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May 2, 2011 | by  | in Features | [ssba]

From Cut-Out to Couture

Like anything else, it starts with an idea. Inspiration may fly in the window of a stuffy studio in the form of a dancer’s movement, a French film, or a screwed-up page of newspaper. That might be all it takes to ignite a flame that sparks fashion design into process.

This concept is developed in the mind of a designer, either working alone or as part of a team; pinned up on mood boards; and stretched to cover a season’s collection. Even if you have no interest in fashion, you wear clothes, and by doing so, you contribute to a global industry that is a major player in economic and cultural spheres. As the ‘Devil’ told Anne Hathaway, that lumpy blue sweater filtered down from Oscar de la Renta to Yves Saint Laurent to other designers’ collections to department stores to be eventually found in a favourite clearance bin.

The amount of work that goes on beyond the frills and chiffon is endless, and it starts with a croquis: an impressionistic draft of the designer’s proposed creation. Its model tends to be nine heads tall—accepted proportions for fashion illustration—and utilise a balance line that centres weight on one side of the body for dynamic grace.

Then, using CAD and other computer design software, this sketch is then turned into a flat, a computer-generated graphic that looks like a cut-out doll’s dress and defines a garment’s specific trims. Fabric pinned onto a mannequin tends to follow this process, as the draping of specially-weighted muslin can help designers get a better feel for fit.

Trips to trade fairs, showrooms, and representatives’ offices are essential. Sample yardage is pored over in large swatches called headers, and quality, timing and cost are discussed before an order is finalised. On top of this, many fashion designers prefer to design their textiles in-house for more creative freedom and control over the look of the final garment.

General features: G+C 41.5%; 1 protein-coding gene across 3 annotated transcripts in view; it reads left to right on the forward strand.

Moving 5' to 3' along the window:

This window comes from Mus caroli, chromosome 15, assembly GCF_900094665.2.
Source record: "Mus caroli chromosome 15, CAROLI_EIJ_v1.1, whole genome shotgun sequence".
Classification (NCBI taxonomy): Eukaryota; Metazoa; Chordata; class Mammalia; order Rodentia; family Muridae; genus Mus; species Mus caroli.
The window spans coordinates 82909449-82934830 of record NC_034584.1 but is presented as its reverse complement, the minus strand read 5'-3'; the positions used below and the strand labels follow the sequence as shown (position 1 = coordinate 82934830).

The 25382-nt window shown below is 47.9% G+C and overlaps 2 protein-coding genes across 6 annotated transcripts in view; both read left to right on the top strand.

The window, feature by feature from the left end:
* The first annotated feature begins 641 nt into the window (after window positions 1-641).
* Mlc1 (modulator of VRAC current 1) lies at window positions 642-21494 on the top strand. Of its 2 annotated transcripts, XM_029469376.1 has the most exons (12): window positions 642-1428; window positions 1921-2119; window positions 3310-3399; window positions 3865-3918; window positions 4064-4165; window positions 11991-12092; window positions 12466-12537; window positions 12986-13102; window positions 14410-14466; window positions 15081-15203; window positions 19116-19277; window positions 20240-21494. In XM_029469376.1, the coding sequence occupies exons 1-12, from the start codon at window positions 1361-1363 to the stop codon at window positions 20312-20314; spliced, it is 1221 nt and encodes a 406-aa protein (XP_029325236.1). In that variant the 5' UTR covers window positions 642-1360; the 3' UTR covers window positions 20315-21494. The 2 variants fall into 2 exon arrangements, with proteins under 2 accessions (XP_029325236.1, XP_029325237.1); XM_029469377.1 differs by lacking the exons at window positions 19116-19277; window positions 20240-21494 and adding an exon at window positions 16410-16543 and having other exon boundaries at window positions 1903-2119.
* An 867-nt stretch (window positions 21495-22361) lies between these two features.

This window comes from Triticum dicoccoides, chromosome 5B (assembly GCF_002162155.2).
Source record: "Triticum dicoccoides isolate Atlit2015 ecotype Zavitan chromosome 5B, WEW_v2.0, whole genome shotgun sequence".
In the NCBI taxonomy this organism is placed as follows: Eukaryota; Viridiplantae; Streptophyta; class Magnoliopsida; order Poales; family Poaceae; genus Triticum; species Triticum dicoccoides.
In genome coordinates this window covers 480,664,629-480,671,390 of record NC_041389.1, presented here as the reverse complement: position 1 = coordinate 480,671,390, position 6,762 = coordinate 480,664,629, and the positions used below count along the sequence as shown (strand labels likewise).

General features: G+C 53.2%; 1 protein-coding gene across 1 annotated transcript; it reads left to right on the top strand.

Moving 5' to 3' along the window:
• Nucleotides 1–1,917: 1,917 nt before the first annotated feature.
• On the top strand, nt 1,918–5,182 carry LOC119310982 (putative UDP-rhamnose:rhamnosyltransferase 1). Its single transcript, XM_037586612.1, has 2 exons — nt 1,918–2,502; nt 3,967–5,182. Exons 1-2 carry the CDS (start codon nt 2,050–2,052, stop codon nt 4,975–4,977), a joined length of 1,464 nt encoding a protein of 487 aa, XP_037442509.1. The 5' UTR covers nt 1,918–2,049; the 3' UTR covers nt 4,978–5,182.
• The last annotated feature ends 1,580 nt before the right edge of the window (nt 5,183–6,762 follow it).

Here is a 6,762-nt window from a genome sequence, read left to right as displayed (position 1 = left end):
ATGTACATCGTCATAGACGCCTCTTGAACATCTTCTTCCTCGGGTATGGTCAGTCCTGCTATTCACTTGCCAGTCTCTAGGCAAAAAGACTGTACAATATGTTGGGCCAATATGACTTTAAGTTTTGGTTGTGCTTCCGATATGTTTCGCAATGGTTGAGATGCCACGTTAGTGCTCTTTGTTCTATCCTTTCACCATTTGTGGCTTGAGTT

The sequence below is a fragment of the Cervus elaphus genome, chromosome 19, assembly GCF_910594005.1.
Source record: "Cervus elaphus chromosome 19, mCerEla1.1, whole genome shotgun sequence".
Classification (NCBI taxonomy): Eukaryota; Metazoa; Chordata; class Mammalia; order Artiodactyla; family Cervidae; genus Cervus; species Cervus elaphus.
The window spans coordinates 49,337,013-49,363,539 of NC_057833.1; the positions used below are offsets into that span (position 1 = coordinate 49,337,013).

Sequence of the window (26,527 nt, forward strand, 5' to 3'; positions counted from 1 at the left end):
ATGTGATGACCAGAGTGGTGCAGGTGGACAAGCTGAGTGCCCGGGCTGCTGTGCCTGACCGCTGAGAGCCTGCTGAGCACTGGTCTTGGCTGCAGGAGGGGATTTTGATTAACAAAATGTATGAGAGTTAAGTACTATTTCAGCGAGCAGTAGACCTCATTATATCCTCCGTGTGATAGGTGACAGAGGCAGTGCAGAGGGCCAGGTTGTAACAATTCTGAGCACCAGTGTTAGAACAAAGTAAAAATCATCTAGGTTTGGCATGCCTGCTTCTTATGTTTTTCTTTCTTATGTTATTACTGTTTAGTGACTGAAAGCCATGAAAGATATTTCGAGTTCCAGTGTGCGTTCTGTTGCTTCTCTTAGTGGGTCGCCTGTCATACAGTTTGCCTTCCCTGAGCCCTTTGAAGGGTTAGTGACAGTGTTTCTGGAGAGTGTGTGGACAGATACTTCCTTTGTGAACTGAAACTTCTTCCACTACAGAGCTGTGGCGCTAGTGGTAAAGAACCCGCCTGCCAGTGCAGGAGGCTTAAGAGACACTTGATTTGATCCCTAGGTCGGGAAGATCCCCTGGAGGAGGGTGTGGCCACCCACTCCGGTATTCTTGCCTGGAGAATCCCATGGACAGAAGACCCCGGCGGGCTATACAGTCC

Textile specialists are in great demand due to the ‘fibre frenzy’ of the 1990s and recent innovations in natural and sustainable styles—even here in New Zealand. AgResearch, a state-owned independent research and development company with arms in biomaterials and textile chemistry, has developed a new process that enables blocks of colours and graphics to be printed into wool during one dyeing process. It was presented at the AgResearch Fashion Collection runway show last year, where designers such as Annah Stretton and Stitch Ministry displayed a range of garments using the fabric. The technique has been picked up by apparel company BGI Developments, who are looking to take
it overseas.

Once a textile is selected, the garment is broken down into a cut paper or computer-aided pattern: a plotted foundation that can make or break a design. At this stage, fashon designers often use the rub-off technique to further play with the pattern. This technique enables them to remove seam-lines, alter the overall shape, and style features of an existing pattern to create a new aesthetic.

Then comes editing, an important stage in the process, as a garment’s design can balance delicately on having just enough bound buttonholes. Furthermore, the sample, of which up to three may be made for promotional purposes, must be pristine, as these are the garments that will eventually tempt us in the pages of fashion magazines.